TRENTON, N.J. – Wednesday’s Assembly budget hearing with state Treasurer Elizabeth Muoio raised plenty of eyebrows.
During the hearing, Assemblyman Ned Thomson of Monmouth County (an actuary by trade with ample experience overseeing pension investments) warned that the Murphy Administration’s FY 2020 budget plan will only serve to exacerbate the unfunded pension liability crisis that’s destroying New Jersey’s fiscal health.
Originally? The Christie Administration wanted the state to make a full pension payment by 2023. Murphy’s planned contribution is nevertheless $100 million less than what would need to be contributed to keep the state on course. The end result is an additional $1.63 billion in unfunded liabilities – even more than originally anticipated.
“That’s not going to bring us to full funding is it?” Thomson asked Muoio during Wednesday’s hearing. “There will still be an unfunded liability is what my point is. And the unfunded liability is still much more than the funded liability.”
And then there’s the issue of poor management of what has actually been invested.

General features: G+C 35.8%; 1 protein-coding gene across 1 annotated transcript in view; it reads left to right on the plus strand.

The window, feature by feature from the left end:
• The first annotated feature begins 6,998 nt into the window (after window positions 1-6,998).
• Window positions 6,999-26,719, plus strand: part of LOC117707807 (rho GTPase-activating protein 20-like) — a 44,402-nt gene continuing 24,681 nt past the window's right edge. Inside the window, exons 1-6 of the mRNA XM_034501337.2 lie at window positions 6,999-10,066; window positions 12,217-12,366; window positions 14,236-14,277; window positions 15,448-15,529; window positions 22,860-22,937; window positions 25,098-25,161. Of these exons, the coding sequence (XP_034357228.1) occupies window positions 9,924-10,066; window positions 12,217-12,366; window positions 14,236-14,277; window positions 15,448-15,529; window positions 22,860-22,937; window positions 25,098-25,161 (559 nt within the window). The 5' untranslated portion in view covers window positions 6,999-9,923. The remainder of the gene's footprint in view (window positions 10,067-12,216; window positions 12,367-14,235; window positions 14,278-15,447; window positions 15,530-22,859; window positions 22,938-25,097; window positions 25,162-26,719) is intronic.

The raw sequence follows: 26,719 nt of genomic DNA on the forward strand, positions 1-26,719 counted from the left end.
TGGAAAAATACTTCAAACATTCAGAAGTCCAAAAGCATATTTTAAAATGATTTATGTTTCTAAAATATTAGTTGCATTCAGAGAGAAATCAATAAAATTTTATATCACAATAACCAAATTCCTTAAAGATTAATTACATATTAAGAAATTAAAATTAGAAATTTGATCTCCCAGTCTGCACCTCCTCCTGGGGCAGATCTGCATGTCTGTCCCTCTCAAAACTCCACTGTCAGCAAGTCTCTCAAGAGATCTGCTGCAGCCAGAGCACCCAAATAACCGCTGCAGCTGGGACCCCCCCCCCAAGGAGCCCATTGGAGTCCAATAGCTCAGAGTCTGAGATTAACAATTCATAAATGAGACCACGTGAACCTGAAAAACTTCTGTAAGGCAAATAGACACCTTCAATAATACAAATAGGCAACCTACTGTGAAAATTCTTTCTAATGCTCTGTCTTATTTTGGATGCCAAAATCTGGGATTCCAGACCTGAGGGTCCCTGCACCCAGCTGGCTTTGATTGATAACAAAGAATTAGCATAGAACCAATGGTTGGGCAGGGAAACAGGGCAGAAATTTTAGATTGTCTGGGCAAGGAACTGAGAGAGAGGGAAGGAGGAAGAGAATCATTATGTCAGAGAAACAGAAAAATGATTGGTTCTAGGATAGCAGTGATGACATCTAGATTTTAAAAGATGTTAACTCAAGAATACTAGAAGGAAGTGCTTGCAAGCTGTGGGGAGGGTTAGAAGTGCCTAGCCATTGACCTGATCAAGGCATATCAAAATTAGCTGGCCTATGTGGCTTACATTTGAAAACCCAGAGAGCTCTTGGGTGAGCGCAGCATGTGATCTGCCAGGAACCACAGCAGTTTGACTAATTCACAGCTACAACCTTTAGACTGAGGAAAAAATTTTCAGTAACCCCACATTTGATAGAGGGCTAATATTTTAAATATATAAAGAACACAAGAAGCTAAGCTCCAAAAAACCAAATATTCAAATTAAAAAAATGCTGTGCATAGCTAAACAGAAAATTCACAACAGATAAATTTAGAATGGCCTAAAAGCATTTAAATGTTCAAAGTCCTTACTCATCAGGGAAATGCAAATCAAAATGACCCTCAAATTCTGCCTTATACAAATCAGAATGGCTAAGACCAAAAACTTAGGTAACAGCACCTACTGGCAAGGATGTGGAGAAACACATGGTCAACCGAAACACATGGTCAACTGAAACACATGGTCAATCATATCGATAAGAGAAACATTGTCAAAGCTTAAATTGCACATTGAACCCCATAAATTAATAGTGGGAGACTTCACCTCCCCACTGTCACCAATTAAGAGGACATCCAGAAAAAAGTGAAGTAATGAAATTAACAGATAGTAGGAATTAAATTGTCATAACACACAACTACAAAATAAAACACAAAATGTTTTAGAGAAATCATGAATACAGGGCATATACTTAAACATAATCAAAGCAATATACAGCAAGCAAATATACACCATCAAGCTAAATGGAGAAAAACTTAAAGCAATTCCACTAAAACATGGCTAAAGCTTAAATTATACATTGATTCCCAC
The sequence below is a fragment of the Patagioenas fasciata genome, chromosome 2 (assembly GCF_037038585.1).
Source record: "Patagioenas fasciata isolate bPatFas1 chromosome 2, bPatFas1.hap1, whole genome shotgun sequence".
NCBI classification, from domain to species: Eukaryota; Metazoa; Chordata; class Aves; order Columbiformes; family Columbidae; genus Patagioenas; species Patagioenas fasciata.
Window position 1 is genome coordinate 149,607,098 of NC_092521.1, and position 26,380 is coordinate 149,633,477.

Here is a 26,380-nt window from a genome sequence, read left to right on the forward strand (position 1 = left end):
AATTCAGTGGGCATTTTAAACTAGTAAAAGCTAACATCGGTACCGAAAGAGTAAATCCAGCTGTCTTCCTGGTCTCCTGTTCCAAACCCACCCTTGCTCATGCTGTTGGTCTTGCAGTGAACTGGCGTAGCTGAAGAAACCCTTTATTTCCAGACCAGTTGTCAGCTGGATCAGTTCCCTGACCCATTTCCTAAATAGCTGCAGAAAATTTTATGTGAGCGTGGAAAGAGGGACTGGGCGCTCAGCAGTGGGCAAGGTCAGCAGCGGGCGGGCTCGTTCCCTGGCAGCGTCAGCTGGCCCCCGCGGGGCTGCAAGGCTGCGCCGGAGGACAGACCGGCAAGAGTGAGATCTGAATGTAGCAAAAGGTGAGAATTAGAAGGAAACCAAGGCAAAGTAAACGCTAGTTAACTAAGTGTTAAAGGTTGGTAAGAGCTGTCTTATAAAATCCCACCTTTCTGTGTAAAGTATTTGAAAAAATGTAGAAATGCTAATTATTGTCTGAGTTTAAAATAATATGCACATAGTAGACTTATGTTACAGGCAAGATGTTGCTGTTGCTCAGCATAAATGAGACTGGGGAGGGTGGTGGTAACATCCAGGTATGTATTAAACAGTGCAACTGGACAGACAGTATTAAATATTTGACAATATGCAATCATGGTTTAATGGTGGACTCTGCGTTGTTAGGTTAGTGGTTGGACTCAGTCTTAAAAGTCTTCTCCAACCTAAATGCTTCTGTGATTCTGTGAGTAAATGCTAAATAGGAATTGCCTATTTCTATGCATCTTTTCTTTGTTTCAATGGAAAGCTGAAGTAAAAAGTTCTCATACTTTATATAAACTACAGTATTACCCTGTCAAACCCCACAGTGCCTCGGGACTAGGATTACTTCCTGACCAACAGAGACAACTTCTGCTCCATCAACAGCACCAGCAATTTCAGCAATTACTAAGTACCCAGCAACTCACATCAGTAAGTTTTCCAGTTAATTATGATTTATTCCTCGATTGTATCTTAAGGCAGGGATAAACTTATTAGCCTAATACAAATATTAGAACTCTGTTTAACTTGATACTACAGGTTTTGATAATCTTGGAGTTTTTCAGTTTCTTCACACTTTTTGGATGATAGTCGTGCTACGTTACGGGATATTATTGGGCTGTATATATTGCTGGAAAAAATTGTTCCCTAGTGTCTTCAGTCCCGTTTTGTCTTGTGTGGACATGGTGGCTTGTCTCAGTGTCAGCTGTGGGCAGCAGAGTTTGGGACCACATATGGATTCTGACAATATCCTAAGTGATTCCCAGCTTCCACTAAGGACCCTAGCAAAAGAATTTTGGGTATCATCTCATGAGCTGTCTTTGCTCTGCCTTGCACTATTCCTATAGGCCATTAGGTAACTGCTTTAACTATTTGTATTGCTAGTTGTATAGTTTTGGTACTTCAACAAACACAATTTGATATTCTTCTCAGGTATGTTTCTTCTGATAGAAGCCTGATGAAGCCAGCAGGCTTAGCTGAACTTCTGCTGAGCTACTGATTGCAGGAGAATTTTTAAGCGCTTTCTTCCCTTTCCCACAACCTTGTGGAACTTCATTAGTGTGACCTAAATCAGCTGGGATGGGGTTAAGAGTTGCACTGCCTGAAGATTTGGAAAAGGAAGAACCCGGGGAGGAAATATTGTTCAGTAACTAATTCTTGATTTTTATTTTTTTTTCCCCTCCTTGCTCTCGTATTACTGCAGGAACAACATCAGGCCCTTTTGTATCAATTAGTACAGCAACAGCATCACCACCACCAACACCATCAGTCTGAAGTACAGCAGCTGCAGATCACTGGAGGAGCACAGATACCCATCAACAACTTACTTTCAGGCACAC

The Murphy Administration assumed a 7.5% rate of return but the 10-year average is 10.23%.
Notwithstanding all of that and a relatively hot stock market, the Murphy Administration has overseen a sub-2% rate of return.
How large is the per capita pension liability in light of all of these under-investments and poor management moves? Possibly north of $103.5 billion; the state is in a position where there is $25.5 billion in assets easily eclipsed by a $221 billion debt load. The unfunded liability translates to a $26,000 per capita burden for New Jersey residents and, as of last year, was already growing 4.3-times faster than New Jersey’s GDP.
Senate President Steve Sweeney (D-Gloucester), having waited for the Assembly primary filing deadline to pass, is ramping up his attempts to bring down his intra-party adversary Governor Murphy by proposing sweeping pension reforms including moving newer employees into a 401(k) hybrid system.